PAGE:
Posted: 01 May 2018 02:34 PM PDT
CANADA Global News May 1, 2018 By Amanda Connolly National Online Journalist The Canadian House of Commons will formally ask Pope Francis to apologize for the role of the Catholic Church in the residential school system. In a vote that garnered support across party lines on Tuesday, MPs supported a motion presented by NDP MP Charlie Angus for the House of Commons to ask for a formal apology from the Pope to the Indigenous peoples of Canada for the physical, sexual and emotional abuse suffered by the thousands of children forced to attend the schools. A total of 269 Liberal, Conservative, NDP, Green and other MPs voted in favour of the motion. Ten Conservative MPs opposed it but the motion has passed. "I am very, very proud today," said Angus to reporters ahead of the vote. "This is a historic day for our country."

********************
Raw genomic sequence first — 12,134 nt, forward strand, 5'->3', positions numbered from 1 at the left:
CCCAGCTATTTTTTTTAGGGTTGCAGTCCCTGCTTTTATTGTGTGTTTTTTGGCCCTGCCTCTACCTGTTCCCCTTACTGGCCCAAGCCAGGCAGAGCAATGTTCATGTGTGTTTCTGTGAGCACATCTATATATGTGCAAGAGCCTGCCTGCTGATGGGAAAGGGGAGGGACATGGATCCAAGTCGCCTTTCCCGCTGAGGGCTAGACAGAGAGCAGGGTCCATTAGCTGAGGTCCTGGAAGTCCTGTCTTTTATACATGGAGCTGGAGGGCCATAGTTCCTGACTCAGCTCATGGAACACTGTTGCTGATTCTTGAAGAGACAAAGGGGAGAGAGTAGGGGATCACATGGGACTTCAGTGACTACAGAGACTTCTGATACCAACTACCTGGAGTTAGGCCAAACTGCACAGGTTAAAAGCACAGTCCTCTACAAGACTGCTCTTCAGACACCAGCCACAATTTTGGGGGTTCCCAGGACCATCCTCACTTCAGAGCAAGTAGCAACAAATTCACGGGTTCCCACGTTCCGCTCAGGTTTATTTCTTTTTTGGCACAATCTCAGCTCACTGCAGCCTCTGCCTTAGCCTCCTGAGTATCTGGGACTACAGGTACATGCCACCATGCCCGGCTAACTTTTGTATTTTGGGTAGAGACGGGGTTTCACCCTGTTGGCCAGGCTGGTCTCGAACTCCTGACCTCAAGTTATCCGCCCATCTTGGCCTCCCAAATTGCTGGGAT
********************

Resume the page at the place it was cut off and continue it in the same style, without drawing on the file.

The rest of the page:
Posted: 01 May 2018 02:30 PM PDT